Market research can help determine whether a marketing campaign has been effective and what adjustments are needed to improve the results. Let’s take a new brand or new product as an example. You do a baseline survey before the campaign and an initial follow-up survey after the campaign, or after one year. The results present a clear picture of what you have achieved with your campaign(s) and whether you may need to make adjustments.
4. Back up decisions with hard data
Market research can help companies back up their decisions with reliable data, increasing their chances of success. You need input in order to create your annual marketing and sales plans. You need to be able to base your budget on something. This could be through research such as a distribution measurement or a brand tracker. We use the brand tracker to measure your brand awareness and image, as well as to compare this with other brands and category values. In fact, if your business is in vegetables, you will probably automatically have a greener image. We then do this again once a year to track the progression.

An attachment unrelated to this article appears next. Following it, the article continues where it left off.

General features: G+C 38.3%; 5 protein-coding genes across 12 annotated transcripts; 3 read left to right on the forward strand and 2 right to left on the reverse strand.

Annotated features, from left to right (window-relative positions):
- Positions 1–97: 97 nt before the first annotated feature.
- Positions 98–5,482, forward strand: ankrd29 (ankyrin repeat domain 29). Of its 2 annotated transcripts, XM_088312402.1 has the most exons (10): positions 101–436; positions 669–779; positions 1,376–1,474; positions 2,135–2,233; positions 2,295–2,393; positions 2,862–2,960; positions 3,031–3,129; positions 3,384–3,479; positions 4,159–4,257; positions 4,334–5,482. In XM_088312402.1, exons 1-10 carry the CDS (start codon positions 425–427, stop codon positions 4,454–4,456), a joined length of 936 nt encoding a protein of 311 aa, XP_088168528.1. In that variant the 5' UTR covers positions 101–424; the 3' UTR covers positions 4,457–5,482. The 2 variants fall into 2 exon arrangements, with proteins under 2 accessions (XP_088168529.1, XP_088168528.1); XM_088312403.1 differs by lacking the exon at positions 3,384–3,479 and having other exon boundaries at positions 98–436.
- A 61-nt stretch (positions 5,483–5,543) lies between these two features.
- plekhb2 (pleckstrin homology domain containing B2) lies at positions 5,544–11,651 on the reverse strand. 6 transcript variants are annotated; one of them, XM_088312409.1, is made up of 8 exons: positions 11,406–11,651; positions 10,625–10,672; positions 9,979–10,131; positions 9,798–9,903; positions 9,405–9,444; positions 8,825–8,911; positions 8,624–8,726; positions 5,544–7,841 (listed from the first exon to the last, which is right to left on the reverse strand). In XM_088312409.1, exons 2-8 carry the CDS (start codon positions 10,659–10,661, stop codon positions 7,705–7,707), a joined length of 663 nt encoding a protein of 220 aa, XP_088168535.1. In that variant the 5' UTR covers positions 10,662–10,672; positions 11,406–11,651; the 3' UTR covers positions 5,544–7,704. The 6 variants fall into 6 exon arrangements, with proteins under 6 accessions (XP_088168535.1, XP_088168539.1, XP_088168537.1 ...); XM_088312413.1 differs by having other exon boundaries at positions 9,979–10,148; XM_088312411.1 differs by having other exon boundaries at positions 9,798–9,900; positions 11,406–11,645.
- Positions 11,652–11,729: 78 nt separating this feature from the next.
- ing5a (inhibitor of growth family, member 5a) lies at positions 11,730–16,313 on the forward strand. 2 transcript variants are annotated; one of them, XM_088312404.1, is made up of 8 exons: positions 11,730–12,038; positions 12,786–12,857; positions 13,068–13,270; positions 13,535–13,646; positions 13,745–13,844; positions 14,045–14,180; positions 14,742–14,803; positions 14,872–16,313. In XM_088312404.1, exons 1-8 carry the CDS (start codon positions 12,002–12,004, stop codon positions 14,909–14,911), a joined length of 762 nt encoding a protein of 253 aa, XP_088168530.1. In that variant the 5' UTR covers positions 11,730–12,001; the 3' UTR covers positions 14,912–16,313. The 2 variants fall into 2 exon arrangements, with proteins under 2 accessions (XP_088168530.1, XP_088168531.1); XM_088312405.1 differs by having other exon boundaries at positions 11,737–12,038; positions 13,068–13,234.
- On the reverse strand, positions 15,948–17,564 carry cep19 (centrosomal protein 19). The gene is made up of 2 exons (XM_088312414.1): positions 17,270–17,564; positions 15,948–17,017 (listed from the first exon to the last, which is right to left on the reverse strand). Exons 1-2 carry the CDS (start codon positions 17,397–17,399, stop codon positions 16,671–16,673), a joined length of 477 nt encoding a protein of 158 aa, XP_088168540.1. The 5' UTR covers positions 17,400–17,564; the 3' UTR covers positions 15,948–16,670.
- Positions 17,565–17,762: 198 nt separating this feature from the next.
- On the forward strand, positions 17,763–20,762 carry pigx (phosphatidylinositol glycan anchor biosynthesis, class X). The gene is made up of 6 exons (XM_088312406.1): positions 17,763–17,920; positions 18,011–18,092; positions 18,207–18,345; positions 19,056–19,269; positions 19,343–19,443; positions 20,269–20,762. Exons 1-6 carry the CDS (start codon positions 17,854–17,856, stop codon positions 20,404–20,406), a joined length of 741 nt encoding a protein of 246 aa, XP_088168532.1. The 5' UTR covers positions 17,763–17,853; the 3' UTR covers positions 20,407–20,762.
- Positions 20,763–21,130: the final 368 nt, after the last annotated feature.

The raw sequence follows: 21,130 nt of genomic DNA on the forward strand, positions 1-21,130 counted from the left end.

5. Identify market trends
Market research can help a company stay on top of trends and changes in the industry, which in turn can contribute to the strategic decision-making process. Conducting regular research will help you discover trends and shifts in the market, which will ultimately help you with product development, with discovering new USPs as well as with campaigns.
6. Gaining a competitive advantage
Understanding the market and its needs can help a company stand out from its competitors and position itself as an industry leader. If you know more than your competitor, and you leverage that knowledge, you will be in a better position to plan, to be a stronger partner for your customers and to be more successful.
7. Measure customer satisfaction